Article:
So this was before Ivy, even thought of building a business. Back when I was considering getting an MBA, and I had a mentor at the time. So for somebody that didn’t graduate high school, the goal of getting an MBA and going straight into our program was crazy. My girlfriend at the time she I remember the conversation she was like Dan, I love you but This is crazy, I don’t think you’re smart enough to do something like this and like, and again, that was a sensible piece of advice, she cared about me and wanting to prevent me from going through pain. My parents were very against it, they also thought I was crazy I had, as a successful chef had a great job. And it’s like, why are you going to give that up for something where you have, like, no chance of doing it. And my mentor at the time, said, You know, I don’t know, if you’re gonna get in, I don’t know, like, what’s gonna happen on this path, but I can tell you, you’re gonna grow. And it’s, you know, a path towards personal and professional growth, and you’re going to come out of it better. And when I think about kind of like what I’m doing, there’s so much ambiguity and risk and, and difficulties and challenges that come up every day. But I truly believe that it’s making me into a better person. And reframing it like that. And you know, the stuff that comes up in business, there’s like, lawsuits, and people quitting and culture problems and suppliers changing. And it’s like, instead of taking these things, where it’s like, Why do I have to deal with this and getting better, it’s just like, Okay, here’s another challenge. coming out the other side, I’m gonna learn something, and grow. And that type of mindset, as I approach these big challenges, it’s incredible. And it kind of like, it takes away that the need to succeed, like, of course, I want to succeed at these but some challenges, you just fail. And there’s nothing wrong with that, as long as I learn and grow, and I’m more prepared for the next time it comes up. And setting those types of expectations and goals. And that’s really how I measure myself. That’s one of the ways that I measure myself is like, our team, when somebody joins, you know, at year one, are they? Are they better? Are they growing into who they want to be? When somebody leaves, which is, you know, sometimes we let people go, sometimes people quit, which is very sad and unfortunate, it’s just part of life. And I sit down and I’m like, you know, I remember when we hired this person, where are they now in their life? Did we move them forward? And overwhelmingly, like, that’s kind of like the core of our culture and my personal beliefs. It’s that you can grow, you can learn. And people have transformational change. By working at the company. Customers are constantly writing us testimonials on how this has changed their lives. And that’s really a huge driving factor for me.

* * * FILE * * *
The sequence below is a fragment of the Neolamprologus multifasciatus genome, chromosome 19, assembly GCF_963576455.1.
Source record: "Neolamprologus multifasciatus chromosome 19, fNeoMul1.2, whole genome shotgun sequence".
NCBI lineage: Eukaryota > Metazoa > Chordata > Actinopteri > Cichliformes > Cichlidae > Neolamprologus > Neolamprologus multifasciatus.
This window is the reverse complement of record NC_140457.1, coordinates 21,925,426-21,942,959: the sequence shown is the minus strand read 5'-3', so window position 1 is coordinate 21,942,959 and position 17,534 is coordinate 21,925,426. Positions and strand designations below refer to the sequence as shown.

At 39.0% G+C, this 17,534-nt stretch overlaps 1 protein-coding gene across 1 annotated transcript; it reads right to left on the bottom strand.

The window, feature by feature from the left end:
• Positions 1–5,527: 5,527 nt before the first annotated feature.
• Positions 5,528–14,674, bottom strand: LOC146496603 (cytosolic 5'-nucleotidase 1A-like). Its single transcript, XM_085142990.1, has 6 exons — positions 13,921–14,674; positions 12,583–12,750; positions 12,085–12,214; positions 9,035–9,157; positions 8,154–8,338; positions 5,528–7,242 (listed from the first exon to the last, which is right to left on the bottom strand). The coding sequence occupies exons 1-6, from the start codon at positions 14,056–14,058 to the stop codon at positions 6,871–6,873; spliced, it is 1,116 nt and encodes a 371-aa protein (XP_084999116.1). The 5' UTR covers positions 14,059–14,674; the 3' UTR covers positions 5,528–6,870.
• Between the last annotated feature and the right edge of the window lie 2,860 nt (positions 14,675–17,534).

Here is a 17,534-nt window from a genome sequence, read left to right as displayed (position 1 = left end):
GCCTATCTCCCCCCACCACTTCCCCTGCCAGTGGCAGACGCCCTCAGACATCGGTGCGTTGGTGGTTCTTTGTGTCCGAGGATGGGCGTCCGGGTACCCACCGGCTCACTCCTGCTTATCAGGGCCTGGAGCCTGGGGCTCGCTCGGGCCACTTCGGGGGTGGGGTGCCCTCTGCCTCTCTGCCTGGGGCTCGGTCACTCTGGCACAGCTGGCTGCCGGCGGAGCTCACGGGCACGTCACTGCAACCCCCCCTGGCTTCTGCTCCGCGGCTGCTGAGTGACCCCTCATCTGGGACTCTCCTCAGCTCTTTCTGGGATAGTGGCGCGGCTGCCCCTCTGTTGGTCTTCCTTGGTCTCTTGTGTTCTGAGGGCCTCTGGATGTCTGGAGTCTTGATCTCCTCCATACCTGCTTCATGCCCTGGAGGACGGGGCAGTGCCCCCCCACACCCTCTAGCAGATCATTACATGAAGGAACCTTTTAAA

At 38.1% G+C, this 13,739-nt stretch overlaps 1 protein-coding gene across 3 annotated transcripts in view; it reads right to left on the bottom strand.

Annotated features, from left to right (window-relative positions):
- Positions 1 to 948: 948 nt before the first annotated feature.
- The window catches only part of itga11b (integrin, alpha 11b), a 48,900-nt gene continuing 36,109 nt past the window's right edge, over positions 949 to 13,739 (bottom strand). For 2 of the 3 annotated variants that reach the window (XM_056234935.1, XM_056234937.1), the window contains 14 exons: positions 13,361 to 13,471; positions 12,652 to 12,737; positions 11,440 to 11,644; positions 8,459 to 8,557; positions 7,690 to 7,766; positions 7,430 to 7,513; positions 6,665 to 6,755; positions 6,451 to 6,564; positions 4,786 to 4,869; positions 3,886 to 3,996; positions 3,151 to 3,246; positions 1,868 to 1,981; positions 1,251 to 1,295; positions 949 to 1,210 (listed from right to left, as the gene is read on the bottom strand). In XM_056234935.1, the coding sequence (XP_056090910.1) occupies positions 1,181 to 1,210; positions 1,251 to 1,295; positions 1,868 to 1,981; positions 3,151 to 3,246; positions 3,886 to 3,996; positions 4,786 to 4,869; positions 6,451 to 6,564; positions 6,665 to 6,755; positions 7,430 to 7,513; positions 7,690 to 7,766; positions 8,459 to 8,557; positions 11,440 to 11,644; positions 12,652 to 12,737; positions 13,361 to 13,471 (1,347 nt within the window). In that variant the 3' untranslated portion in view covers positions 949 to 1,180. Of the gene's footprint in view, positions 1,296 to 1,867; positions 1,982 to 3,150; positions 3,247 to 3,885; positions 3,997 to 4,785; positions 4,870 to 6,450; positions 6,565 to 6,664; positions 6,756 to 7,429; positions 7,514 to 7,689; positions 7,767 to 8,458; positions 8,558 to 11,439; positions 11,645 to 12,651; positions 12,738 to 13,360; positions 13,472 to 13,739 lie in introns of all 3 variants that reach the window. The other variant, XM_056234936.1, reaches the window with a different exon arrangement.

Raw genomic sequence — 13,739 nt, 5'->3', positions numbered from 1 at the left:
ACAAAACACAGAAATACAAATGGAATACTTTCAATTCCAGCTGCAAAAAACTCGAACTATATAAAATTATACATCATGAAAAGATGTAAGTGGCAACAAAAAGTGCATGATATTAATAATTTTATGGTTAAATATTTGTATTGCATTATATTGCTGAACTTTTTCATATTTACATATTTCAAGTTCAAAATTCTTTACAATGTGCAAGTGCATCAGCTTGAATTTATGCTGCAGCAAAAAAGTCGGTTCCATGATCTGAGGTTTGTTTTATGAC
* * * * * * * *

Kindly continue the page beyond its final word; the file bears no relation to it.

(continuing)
Kara Goldin 42:42